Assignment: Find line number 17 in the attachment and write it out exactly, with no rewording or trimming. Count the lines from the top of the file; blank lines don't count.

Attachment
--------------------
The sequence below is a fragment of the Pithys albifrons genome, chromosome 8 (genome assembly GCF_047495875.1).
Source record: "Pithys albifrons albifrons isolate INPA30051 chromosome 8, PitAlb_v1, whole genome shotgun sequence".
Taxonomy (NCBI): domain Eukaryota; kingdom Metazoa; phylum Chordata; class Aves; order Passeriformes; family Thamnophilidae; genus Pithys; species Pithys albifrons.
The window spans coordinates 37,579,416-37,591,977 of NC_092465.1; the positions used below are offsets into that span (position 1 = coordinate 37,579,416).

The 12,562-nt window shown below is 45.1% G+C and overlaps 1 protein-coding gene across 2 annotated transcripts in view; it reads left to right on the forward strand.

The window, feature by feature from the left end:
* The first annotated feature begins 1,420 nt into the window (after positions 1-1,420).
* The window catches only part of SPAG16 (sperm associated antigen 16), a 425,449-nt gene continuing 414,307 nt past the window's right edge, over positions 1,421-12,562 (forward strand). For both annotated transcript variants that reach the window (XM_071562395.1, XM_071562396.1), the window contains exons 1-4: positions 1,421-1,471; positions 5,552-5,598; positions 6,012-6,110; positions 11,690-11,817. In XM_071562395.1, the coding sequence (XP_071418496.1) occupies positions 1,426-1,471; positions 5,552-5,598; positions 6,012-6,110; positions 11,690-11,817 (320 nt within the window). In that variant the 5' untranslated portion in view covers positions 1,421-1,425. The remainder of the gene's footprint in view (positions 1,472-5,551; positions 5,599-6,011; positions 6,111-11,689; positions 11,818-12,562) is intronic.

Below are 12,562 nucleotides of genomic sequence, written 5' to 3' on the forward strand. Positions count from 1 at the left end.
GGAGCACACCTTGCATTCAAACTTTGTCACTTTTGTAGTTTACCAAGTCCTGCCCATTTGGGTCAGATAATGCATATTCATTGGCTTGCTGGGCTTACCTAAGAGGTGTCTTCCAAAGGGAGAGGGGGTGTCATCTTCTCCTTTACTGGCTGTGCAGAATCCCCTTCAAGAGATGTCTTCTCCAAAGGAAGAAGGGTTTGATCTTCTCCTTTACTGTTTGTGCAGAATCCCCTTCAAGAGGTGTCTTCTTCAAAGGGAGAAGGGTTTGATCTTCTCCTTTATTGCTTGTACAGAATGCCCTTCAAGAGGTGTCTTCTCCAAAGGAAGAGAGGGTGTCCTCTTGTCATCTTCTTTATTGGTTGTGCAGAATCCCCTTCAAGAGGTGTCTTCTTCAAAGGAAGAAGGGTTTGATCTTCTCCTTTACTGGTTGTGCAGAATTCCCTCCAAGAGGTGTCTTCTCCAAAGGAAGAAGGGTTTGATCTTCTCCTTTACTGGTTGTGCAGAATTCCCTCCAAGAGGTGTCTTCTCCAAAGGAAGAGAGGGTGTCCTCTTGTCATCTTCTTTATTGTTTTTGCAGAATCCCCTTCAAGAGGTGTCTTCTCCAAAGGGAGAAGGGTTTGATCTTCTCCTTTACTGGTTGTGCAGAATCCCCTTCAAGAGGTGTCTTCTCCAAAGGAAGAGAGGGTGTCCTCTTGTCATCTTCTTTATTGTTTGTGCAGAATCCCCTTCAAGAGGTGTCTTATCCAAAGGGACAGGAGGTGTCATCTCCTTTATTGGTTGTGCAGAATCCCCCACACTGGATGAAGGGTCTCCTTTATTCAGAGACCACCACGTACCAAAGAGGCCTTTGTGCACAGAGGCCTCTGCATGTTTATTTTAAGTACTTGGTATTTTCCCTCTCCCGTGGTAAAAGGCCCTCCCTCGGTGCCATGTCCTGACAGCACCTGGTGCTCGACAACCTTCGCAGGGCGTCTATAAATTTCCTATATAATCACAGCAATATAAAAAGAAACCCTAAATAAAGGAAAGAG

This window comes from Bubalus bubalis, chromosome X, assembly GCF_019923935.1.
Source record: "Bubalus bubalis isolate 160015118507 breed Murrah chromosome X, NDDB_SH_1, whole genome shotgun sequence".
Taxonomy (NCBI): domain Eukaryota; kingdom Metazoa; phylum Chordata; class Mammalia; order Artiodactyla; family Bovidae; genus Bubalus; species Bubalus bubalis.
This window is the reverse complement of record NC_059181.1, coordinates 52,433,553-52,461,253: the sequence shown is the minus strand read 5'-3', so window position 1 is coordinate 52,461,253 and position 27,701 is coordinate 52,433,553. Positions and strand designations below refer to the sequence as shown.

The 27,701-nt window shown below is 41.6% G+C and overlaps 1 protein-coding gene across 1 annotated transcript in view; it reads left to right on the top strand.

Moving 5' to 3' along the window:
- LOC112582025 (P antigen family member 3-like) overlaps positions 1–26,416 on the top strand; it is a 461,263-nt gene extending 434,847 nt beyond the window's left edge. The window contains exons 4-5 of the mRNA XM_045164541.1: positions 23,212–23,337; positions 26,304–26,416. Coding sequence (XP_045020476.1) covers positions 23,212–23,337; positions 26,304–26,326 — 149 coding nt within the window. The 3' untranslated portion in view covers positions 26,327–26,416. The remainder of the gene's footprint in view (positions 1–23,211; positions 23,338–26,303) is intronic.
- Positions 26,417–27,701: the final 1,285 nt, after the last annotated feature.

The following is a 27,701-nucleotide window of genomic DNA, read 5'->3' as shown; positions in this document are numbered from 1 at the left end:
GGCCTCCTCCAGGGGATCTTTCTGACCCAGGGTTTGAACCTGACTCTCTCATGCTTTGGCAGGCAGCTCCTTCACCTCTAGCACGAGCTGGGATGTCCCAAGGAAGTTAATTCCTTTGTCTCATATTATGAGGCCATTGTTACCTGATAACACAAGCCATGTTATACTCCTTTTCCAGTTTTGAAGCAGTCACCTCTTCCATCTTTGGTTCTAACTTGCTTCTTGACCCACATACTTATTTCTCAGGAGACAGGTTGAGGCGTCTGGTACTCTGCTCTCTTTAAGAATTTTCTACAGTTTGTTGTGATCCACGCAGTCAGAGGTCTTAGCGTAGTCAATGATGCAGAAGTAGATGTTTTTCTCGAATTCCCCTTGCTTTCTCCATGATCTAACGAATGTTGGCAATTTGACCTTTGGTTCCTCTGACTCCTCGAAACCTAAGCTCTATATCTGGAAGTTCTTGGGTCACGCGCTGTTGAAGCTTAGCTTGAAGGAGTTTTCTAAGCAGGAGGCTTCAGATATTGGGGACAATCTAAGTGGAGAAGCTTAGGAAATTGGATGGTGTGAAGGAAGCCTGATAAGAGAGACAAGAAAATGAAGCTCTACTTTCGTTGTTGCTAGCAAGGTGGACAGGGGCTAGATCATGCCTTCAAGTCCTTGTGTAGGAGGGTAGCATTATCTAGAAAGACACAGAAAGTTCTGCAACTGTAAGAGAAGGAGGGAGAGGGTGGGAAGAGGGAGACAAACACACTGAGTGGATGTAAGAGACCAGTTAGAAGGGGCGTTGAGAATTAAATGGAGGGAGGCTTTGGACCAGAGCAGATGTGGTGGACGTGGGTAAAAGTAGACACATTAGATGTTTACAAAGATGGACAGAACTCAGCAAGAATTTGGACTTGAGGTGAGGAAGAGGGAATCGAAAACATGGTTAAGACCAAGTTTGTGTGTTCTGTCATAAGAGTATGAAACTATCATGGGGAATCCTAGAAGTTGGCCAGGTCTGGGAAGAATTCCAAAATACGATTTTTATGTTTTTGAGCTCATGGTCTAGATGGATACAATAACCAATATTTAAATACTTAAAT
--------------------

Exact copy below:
- LOC112582025 (P antigen family member 3-like) overlaps positions 1–26,416 on the top strand; it is a 461,263-nt gene extending 434,847 nt beyond the window's left edge. The window contains exons 4-5 of the mRNA XM_045164541.1: positions 23,212–23,337; positions 26,304–26,416. Coding sequence (XP_045020476.1) covers positions 23,212–23,337; positions 26,304–26,326 — 149 coding nt within the window. The 3' untranslated portion in view covers positions 26,327–26,416. The remainder of the gene's footprint in view (positions 1–23,211; positions 23,338–26,303) is intronic.